The aim of this inspection was to assess the treatment of and conditions for those detained in police custody centres across Scotland. We inspected 17 custody centres and assessed what progress has been made in achieving positive outcomes, adhering to national policy and processes, and implementing previous HMICS recommendations.
Our inspections of the 17 custody centres were unannounced and took place in May and June 2018. The centres visited were Ayr, Campbeltown, Coatbridge, Dunfermline, Dunoon, Elgin, Fort William, Greenock, Hawick, Kirkwall, Lanark, Lerwick, Lochgilphead, Oban, Saltcoats, Stornoway and Wick.
Our inspections of police custody contribute to the UK’s response to its international obligations under the Optional Protocol to the United Nations Convention against Torture and other Cruel, Inhuman or Degrading Treatment or Punishment (OPCAT). OPCAT requires that all places of detention are visited regularly by a National Preventive Mechanism (NPM), an independent body or group of bodies which monitor the treatment of and conditions for detainees. HMICS is one of several bodies making up the NPM in the UK.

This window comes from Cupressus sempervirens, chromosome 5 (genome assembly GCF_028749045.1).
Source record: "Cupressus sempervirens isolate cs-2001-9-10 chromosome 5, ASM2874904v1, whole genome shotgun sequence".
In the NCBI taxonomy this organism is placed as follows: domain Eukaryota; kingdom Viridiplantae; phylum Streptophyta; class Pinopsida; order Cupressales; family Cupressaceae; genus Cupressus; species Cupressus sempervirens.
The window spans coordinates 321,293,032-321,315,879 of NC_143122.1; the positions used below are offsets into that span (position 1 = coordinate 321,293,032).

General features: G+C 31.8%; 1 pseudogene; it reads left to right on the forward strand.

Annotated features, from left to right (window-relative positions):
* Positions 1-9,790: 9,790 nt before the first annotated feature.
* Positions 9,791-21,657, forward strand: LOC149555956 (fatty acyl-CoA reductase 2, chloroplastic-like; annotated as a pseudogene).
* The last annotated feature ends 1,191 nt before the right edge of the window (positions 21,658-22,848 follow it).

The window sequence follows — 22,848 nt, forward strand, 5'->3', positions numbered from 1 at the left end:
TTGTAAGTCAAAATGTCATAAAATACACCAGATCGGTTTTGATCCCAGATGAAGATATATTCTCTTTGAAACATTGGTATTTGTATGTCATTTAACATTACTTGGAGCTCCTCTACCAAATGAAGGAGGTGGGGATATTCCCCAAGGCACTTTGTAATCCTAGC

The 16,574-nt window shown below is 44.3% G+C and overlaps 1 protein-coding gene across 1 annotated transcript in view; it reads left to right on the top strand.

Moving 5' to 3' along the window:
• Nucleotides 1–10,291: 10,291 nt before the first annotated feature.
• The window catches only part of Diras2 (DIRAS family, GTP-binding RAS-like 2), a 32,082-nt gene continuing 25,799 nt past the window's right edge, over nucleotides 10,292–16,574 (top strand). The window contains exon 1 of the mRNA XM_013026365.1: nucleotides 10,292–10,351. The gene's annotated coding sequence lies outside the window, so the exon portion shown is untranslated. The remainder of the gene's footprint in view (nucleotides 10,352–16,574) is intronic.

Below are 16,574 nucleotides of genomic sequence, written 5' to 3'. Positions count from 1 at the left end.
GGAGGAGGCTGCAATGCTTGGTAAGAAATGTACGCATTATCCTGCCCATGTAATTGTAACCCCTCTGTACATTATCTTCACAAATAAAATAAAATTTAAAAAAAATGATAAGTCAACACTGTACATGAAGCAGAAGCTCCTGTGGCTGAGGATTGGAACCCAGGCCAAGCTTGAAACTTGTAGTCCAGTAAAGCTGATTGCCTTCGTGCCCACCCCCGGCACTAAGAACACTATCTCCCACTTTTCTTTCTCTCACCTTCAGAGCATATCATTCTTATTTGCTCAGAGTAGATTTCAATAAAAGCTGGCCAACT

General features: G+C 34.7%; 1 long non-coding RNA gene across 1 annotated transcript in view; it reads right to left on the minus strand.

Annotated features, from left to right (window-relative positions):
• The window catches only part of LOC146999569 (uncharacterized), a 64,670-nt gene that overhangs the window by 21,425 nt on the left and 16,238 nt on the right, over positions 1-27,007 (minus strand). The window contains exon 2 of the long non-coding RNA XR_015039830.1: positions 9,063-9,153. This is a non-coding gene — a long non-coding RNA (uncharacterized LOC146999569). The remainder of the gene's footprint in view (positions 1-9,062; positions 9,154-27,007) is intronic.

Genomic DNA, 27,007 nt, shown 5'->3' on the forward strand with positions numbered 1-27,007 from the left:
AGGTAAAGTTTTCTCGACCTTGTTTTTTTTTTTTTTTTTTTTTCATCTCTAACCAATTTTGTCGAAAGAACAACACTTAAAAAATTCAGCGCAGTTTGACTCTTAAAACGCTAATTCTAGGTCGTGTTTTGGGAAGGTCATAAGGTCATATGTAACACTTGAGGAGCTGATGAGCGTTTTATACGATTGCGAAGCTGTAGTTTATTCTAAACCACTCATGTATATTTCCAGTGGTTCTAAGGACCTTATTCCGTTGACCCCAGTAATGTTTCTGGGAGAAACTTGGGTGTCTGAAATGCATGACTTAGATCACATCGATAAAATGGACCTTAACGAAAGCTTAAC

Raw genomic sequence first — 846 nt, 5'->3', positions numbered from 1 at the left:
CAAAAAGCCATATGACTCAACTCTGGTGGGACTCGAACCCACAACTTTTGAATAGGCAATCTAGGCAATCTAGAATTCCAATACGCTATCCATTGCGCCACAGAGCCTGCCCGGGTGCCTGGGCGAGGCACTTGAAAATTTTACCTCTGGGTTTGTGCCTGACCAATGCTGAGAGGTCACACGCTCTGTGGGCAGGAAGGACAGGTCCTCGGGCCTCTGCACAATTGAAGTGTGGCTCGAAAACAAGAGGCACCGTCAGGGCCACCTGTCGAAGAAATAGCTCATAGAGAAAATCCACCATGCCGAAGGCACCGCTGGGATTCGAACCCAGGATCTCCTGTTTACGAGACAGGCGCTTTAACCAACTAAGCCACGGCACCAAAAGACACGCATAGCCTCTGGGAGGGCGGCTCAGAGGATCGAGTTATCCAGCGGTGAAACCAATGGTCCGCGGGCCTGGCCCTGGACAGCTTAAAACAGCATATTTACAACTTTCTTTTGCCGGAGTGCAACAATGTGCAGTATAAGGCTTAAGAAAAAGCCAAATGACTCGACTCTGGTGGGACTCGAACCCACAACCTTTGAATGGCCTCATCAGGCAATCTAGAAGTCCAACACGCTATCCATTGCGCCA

Police Scotland should develop its custody estate strategy as a matter of urgency in order to address variations in provision across the country and better meet demand.
Police Scotland should improve its systems to eliminate unnecessarily inconsistent processes and practice in custody.
Police Scotland should address outstanding HMICS recommendations as soon as possible with a view to improving the delivery of custody.
Healthcare Improvement Scotland and the Scottish Government should ensure that the delivery of health care in police custody is appropriately scrutinised so as to improve outcomes for detainees.
Police Scotland should provide further guidance and training to staff on carrying out effective risk assessments and ensuring care plans manage the risks posed. Staff should also be reminded to record the rationale for risk assessments and care plans.
Police Scotland should ensure there are appropriate safeguards in place when strip searching children under the age of 16, and 16 and 17-year-olds, in police custody.
Police Scotland should publish force-wide data on the use of force.